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Luca1152's blog

By Luca1152, history, 2 months ago, In English,

Consider the following code snippet (for demonstration purposes):

#include <bits/stdc++.h>

using namespace std;

int main(){
    char s[] = "x";
    for (int i=0; i<=strlen(s)-4; i++){
        cout << s[i];
    }
    return 0;
}

You'd expect the for to never loop at all, since the initial value of i (0) would be higher than that of strlen(s)-4 (-3) right? But no, it becomes an infinite loop... You can test it yourself. Here are the watches from a random state in the loop:

After searching about this issue a bit, I read that it isn't a good practice to put strlen() into a for as a condition, since it takes time to compute it each loop. So yes, from now on I will avoid this approach, either by storing the value into a variable beforehand, or by checking if I reached the end using s[i].

But... What if whatever causes this occurs in some other context that doesn't involve strlen()? I'd like to understand why this happens in the first place, so I can better watch out for it.

So could somebody help me understand what is going on here? :)

 
 
 
 
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2 months ago, # |
  Vote: I like it +19 Vote: I do not like it

Strlen returns size_t (unsigned value), so 1 — 4 = INT_MAX — 2(or -3). That's why it seems it is an infinite loop.

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    2 months ago, # ^ |
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    Ohhhh, right.

    Who would have thought that the warning: comparison between signed and unsigned integer expressions [-Wsign-compare] you get with such code is actually useful, since it may sometimes lead to something you'd not expected? :))

    Cheers, mate!

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2 months ago, # |
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strlen returns size_t which is basically a type of unsigned integer. In unsigned integers, -3 is actually INT_MAX-2, which is obviously greater than most values of i. That is why your loop runs for a very long time.

You can fix it easily by type casting it to a signed integer.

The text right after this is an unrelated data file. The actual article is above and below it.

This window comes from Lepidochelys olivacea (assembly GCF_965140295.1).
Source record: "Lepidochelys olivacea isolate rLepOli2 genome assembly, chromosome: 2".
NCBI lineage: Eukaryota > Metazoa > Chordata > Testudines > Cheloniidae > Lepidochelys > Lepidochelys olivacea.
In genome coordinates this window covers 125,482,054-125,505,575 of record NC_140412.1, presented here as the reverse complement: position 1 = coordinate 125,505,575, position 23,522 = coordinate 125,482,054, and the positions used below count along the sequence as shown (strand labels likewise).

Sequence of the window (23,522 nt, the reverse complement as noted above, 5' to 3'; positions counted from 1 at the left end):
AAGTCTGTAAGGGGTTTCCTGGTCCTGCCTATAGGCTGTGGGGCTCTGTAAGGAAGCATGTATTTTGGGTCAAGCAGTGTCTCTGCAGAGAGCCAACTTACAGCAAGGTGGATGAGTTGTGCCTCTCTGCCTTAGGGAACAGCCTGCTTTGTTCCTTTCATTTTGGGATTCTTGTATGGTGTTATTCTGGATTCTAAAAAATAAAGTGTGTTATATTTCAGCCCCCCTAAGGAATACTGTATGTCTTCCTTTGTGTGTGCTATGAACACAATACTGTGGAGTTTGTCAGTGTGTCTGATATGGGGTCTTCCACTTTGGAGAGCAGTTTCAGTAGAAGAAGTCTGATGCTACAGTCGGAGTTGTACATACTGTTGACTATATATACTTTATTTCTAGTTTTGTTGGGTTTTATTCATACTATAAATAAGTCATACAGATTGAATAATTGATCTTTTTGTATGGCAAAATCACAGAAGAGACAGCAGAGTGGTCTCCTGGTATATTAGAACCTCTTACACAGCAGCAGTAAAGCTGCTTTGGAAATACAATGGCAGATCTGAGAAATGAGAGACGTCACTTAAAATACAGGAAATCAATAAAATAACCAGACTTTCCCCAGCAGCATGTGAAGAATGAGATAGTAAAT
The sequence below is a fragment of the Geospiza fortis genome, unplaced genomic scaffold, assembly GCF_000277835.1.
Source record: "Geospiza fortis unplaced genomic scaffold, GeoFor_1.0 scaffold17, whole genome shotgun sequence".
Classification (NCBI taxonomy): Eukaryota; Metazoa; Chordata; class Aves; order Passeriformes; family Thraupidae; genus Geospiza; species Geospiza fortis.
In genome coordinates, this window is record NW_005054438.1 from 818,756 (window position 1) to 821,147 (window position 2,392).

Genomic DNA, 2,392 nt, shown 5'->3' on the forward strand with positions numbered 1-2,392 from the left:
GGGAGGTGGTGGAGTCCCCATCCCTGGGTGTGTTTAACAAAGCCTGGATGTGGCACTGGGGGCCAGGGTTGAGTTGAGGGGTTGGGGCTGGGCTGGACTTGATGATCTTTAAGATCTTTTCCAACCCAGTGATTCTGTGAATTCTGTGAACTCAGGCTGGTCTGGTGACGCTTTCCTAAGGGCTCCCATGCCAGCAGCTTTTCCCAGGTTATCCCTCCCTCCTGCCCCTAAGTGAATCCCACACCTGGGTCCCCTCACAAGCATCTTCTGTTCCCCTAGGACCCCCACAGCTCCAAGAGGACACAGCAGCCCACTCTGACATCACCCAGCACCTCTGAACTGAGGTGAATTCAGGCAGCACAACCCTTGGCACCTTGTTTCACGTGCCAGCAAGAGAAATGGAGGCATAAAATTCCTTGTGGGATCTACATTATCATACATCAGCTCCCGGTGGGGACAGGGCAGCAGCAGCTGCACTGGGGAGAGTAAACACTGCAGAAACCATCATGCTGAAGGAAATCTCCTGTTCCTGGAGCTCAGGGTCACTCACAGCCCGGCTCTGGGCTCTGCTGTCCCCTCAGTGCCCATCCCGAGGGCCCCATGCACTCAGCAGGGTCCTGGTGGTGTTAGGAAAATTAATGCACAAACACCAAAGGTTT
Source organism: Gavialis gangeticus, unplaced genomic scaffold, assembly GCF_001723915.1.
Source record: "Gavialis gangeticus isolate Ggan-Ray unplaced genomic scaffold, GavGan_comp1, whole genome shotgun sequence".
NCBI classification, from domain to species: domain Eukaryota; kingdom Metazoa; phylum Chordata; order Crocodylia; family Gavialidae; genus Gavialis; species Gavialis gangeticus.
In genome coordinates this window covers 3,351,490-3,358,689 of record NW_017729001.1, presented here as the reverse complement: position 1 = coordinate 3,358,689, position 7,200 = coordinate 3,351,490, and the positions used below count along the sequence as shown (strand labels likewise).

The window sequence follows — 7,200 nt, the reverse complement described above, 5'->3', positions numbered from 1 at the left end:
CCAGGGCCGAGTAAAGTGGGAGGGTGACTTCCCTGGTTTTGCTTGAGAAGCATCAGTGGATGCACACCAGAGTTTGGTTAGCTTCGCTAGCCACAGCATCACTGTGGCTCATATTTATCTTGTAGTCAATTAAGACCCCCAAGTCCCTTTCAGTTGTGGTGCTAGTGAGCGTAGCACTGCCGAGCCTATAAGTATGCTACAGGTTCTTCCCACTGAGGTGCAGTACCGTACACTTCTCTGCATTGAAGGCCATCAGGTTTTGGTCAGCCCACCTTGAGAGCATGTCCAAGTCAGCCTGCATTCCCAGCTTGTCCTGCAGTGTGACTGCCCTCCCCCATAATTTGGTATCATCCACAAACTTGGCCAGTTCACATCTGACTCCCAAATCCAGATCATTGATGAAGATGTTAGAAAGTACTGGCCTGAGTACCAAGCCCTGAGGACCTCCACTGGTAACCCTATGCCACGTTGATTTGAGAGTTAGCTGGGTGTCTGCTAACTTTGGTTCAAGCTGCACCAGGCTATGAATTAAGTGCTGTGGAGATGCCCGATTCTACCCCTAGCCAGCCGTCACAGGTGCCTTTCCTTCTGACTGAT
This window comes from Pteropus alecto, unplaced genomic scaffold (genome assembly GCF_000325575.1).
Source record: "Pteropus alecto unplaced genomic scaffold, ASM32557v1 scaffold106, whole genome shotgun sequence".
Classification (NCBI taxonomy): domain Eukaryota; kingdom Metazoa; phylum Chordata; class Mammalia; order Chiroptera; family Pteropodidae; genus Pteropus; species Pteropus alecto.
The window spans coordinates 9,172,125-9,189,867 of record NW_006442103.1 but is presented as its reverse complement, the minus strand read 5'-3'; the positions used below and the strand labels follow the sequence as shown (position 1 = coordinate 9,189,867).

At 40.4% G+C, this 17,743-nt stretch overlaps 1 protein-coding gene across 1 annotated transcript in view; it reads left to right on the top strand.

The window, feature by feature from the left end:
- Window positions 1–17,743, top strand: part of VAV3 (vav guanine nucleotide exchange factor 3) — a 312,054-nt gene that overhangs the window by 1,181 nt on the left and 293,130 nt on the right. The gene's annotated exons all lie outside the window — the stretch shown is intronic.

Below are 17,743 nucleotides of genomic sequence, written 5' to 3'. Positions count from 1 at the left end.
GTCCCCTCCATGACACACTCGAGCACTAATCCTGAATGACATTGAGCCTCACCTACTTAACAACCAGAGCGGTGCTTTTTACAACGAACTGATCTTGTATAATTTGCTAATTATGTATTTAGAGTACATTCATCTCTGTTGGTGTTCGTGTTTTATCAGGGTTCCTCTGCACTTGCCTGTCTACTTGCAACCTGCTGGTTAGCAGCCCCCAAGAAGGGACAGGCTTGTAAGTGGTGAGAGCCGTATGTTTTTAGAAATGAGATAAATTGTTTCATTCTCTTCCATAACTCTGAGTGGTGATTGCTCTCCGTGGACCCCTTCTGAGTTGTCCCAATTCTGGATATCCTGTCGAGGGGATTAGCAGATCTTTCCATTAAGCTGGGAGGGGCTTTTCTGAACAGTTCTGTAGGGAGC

i<=(int)strlen(s) - 4

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2 months ago, # |
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Also beware that strlen() is of O(n) complexity. Putting it in for loop condition may result in TLE

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2 months ago, # |
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Just to add a little clarity, your heading says "Weird strlen() behaviour in C++ for loops", but, strlen() is not a C++ function. It is a C function incorporated into C++ with the help of STL. For strict C++ implementation, you should be using std::string. The std::string::size() method is O(1) in comparison to O(N) of strlen(). Like ahshafi mentions above, you could prevent a possible TLE, as you have strlen() involved as a loop condition.

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    2 months ago, # ^ |
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    strlen has nothing to do with templates. It is the same implementation designed to work on C style arrays

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      2 months ago, # ^ |
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      I never said strlen() has anything to do with templates. Maybe you misread. As C++ builds on to C, it must provide backward compatibility for C functions and code. That's the only reason why you can still use strlen() (on const char* and char* of course) instead of the object-oriented std::string, and STL is what incorporates it all for C++.

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2 months ago, # |
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Aside: C string handling functions are notorious for being difficult to use and understand, and continue to cause many security vulnerabilities to this day. C++ strings are so much better for writing safe robust code.